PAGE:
Britain’s Royal birth: Media frenzy amid public indifference
Robert Stevens and Chris Marsden
27 July 2013
The birth this week of the son of Kate Middleton, the Duchess of Cambridge and wife of Britain’s Prince William, occasioned a media frenzy.
Outside St Mary’s hospital in west London, hundreds of reporters and photographers from the world’s media gathered. The British media gave saturation and blanket coverage in all newspapers, radio and TV channels. Prime Minister David Cameron stated that the birth was, “an important moment in the life of our nation.” The Royals “know that a proud nation is celebrating with a very proud and happy couple tonight,” he added.
Given that the political and media establishment worked so hard to insist that the event was of monumental importance, it is remarkable that the birth aroused relatively little interest among working people.
There was a natural degree of curiosity, but for a generally disengaged public the event had little or no bearing on their lives, no matter how hard the media and political establishment tried to tell them otherwise.
In addition, many people were actively repulsed and expressed hostility to the wall-to-wall fawning over the birth. The BBC said it received hundreds of complaints from viewers “who feel there has been too much coverage of the royal baby story and also from some who feel that the coverage has been biased in favour of the monarchy.”
The BBC was forced to defend its stance commenting, it was a “major historical event—the birth of a new heir to the throne.”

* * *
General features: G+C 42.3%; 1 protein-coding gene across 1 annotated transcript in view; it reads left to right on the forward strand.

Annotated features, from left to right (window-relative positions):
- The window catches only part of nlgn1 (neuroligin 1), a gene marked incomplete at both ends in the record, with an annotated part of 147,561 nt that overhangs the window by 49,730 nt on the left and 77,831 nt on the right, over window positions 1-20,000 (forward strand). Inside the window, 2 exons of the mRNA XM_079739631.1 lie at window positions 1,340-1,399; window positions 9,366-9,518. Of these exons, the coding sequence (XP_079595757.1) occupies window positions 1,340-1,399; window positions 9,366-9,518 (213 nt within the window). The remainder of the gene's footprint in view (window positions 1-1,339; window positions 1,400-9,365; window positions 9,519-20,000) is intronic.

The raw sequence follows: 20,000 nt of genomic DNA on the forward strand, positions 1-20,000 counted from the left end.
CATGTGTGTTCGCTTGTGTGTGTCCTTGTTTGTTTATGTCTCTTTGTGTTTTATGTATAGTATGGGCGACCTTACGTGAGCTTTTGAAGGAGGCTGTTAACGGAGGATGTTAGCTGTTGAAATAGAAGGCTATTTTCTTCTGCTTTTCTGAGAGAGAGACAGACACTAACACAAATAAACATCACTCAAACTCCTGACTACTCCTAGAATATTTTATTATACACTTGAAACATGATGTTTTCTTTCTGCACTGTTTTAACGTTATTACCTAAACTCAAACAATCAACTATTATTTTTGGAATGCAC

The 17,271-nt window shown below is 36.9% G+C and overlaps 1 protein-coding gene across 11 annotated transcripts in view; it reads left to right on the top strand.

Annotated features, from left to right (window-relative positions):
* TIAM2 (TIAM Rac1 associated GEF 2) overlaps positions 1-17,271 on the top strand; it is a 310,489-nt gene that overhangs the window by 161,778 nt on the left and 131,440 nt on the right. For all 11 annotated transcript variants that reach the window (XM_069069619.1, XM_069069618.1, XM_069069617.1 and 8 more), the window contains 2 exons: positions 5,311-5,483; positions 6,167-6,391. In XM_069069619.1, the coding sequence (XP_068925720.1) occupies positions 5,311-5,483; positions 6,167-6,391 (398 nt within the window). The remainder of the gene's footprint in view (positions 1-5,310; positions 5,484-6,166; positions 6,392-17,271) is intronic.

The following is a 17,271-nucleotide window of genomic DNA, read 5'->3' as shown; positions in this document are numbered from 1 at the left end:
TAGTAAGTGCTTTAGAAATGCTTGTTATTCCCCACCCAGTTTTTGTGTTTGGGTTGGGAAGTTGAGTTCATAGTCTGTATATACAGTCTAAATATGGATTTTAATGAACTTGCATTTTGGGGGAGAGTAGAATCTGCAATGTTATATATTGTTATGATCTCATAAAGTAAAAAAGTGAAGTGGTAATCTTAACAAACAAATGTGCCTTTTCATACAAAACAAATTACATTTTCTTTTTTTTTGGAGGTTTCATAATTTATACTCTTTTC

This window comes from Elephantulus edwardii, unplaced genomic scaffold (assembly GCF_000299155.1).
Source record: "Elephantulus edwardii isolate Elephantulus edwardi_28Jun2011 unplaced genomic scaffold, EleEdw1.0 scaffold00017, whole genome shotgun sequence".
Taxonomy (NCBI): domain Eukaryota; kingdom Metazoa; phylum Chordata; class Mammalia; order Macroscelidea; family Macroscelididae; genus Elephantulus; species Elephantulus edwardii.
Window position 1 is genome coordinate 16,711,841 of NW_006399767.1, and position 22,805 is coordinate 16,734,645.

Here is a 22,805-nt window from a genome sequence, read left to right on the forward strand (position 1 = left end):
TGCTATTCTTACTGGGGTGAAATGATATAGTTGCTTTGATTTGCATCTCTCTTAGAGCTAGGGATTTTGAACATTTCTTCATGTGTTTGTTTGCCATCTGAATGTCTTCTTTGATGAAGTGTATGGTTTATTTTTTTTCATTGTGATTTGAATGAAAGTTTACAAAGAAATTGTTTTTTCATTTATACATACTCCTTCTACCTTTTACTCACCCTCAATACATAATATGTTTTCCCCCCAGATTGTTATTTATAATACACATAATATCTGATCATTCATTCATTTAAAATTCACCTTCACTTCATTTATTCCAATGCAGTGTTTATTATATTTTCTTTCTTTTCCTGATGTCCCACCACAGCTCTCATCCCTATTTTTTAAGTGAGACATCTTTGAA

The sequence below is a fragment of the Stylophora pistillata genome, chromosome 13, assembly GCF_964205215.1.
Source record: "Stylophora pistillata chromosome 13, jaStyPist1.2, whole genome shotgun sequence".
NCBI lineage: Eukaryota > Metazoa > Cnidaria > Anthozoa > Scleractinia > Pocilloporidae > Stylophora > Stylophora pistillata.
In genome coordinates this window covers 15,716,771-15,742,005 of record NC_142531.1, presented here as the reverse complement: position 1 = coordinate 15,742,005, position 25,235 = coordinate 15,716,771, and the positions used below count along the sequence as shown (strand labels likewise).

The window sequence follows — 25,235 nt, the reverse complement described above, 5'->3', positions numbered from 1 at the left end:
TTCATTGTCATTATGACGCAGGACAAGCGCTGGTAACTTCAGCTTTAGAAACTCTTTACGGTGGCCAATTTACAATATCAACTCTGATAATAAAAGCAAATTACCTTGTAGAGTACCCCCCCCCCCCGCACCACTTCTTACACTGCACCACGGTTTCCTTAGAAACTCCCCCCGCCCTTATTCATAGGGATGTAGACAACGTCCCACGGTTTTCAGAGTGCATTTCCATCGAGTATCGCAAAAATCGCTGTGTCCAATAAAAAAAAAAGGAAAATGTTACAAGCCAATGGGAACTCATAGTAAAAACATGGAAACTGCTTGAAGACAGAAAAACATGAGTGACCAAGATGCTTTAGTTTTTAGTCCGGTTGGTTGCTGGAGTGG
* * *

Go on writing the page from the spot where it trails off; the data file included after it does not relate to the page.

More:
The reason for the clamour to celebrate the birth was summed up by the Guardian, who used to occasion to proclaim that it meant the monarchy was now secure in the saddle for the foreseeable future. Its editorial, “Royal birth: welcome, Baby Cambridge,” read, “The monarchy as an institution is as popular as it has been at any time since the war, an almost incredible recovery from its dim decades at the end of the last century, when this level of support was almost unimaginable”.
“The royals can rarely have seemed more secure”, it opined.
Noting that “Baby Cambridge is unlikely to inherit for at least 50 years”, the Guardian asked, “[W]ill Britain in 2065 still be a state that has at its apex one individual whose place is decided by birth?” It concluded, “Since the one thing that we have learned in the last 50 years is that monarchy has a logic-defying resilience, it looks as if the answer could be yes.”